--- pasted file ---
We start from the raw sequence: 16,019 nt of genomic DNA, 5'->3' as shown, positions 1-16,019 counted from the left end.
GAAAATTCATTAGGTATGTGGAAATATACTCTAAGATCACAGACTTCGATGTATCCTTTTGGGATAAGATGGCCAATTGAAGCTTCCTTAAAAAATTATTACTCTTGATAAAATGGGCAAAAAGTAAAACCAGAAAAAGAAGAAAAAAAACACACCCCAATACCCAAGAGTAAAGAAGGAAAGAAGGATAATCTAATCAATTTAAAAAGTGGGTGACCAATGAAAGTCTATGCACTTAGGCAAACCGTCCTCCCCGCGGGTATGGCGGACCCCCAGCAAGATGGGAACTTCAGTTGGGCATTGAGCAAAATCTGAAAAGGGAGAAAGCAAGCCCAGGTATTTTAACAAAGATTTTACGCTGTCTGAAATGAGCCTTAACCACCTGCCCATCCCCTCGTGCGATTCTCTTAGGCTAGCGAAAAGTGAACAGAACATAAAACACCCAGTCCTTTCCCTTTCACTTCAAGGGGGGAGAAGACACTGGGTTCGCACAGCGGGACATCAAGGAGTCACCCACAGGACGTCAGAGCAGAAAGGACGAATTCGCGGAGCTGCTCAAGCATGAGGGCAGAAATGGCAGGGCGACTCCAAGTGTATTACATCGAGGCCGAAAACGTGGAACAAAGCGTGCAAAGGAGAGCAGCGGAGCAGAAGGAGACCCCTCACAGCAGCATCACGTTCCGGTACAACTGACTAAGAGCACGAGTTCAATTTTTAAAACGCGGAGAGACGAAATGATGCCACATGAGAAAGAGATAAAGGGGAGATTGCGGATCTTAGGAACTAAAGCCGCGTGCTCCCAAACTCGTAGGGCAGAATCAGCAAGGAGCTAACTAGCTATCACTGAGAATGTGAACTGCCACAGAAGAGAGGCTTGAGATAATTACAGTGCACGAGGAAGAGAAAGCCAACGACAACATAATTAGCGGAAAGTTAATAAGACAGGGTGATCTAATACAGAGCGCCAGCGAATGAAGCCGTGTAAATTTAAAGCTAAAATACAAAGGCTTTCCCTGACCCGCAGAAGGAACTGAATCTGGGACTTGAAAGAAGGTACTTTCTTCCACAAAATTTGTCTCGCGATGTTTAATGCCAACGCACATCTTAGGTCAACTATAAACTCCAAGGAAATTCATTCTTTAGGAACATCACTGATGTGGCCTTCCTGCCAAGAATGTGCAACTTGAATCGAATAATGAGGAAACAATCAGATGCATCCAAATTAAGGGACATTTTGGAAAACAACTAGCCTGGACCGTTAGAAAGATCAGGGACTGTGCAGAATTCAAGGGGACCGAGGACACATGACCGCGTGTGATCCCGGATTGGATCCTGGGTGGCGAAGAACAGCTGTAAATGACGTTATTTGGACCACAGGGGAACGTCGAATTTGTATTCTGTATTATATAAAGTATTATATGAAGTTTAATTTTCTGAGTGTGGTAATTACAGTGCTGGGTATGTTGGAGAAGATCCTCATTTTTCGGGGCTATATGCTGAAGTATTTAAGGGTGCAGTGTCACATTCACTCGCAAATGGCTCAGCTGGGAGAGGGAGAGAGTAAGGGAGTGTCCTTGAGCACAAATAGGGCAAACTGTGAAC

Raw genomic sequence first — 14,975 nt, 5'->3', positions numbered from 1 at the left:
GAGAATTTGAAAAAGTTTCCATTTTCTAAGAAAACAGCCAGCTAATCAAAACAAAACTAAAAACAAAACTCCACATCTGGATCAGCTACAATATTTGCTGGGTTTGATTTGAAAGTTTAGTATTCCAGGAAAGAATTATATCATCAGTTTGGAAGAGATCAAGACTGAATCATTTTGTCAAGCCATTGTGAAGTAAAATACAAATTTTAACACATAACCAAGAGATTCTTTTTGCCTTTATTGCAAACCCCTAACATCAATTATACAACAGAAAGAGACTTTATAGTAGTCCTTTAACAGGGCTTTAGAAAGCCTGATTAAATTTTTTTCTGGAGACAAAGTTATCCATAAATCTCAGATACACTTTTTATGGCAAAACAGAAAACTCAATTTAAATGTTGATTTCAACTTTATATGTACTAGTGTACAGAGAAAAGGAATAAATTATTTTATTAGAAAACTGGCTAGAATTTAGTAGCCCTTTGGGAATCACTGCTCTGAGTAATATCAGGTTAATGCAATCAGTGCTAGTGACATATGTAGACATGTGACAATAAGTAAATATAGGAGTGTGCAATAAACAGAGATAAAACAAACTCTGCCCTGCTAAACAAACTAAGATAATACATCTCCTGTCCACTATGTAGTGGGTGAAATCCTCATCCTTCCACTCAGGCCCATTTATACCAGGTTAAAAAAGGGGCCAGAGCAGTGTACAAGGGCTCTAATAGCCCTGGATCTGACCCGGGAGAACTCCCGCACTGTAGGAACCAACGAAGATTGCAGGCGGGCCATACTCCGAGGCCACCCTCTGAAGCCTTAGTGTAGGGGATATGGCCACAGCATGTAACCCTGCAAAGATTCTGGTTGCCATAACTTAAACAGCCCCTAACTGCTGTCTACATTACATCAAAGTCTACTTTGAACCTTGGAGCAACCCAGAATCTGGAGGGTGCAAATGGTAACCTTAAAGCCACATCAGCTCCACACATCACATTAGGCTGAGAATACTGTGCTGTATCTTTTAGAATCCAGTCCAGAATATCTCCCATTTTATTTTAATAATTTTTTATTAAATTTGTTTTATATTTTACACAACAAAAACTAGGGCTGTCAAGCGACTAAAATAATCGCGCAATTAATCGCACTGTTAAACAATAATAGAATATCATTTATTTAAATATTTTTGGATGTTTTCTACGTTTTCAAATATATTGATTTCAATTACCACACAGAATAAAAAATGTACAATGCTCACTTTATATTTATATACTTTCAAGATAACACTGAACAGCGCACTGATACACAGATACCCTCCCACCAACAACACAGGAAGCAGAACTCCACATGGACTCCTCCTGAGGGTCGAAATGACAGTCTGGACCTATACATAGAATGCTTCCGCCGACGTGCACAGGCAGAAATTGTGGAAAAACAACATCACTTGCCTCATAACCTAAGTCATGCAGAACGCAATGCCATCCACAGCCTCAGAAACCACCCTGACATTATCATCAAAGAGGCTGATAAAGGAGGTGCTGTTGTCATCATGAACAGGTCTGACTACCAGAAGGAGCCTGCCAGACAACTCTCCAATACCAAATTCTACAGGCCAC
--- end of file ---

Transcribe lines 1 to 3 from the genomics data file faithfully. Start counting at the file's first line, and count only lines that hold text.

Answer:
We start from the raw sequence: 16,019 nt of genomic DNA, 5'->3' as shown, positions 1-16,019 counted from the left end.
GAAAATTCATTAGGTATGTGGAAATATACTCTAAGATCACAGACTTCGATGTATCCTTTTGGGATAAGATGGCCAATTGAAGCTTCCTTAAAAAATTATTACTCTTGATAAAATGGGCAAAAAGTAAAACCAGAAAAAGAAGAAAAAAAACACACCCCAATACCCAAGAGTAAAGAAGGAAAGAAGGATAATCTAATCAATTTAAAAAGTGGGTGACCAATGAAAGTCTATGCACTTAGGCAAACCGTCCTCCCCGCGGGTATGGCGGACCCCCAGCAAGATGGGAACTTCAGTTGGGCATTGAGCAAAATCTGAAAAGGGAGAAAGCAAGCCCAGGTATTTTAACAAAGATTTTACGCTGTCTGAAATGAGCCTTAACCACCTGCCCATCCCCTCGTGCGATTCTCTTAGGCTAGCGAAAAGTGAACAGAACATAAAACACCCAGTCCTTTCCCTTTCACTTCAAGGGGGGAGAAGACACTGGGTTCGCACAGCGGGACATCAAGGAGTCACCCACAGGACGTCAGAGCAGAAAGGACGAATTCGCGGAGCTGCTCAAGCATGAGGGCAGAAATGGCAGGGCGACTCCAAGTGTATTACATCGAGGCCGAAAACGTGGAACAAAGCGTGCAAAGGAGAGCAGCGGAGCAGAAGGAGACCCCTCACAGCAGCATCACGTTCCGGTACAACTGACTAAGAGCACGAGTTCAATTTTTAAAACGCGGAGAGACGAAATGATGCCACATGAGAAAGAGATAAAGGGGAGATTGCGGATCTTAGGAACTAAAGCCGCGTGCTCCCAAACTCGTAGGGCAGAATCAGCAAGGAGCTAACTAGCTATCACTGAGAATGTGAACTGCCACAGAAGAGAGGCTTGAGATAATTACAGTGCACGAGGAAGAGAAAGCCAACGACAACATAATTAGCGGAAAGTTAATAAGACAGGGTGATCTAATACAGAGCGCCAGCGAATGAAGCCGTGTAAATTTAAAGCTAAAATACAAAGGCTTTCCCTGACCCGCAGAAGGAACTGAATCTGGGACTTGAAAGAAGGTACTTTCTTCCACAAAATTTGTCTCGCGATGTTTAATGCCAACGCACATCTTAGGTCAACTATAAACTCCAAGGAAATTCATTCTTTAGGAACATCACTGATGTGGCCTTCCTGCCAAGAATGTGCAACTTGAATCGAATAATGAGGAAACAATCAGATGCATCCAAATTAAGGGACATTTTGGAAAACAACTAGCCTGGACCGTTAGAAAGATCAGGGACTGTGCAGAATTCAAGGGGACCGAGGACACATGACCGCGTGTGATCCCGGATTGGATCCTGGGTGGCGAAGAACAGCTGTAAATGACGTTATTTGGACCACAGGGGAACGTCGAATTTGTATTCTGTATTATATAAAGTATTATATGAAGTTTAATTTTCTGAGTGTGGTAATTACAGTGCTGGGTATGTTGGAGAAGATCCTCATTTTTCGGGGCTATATGCTGAAGTATTTAAGGGTGCAGTGTCACATTCACTCGCAAATGGCTCAGCTGGGAGAGGGAGAGAGTAAGGGAGTGTCCTTGAGCACAAATAGGGCAAACTGTGAAC

Raw genomic sequence first — 14,975 nt, 5'->3', positions numbered from 1 at the left: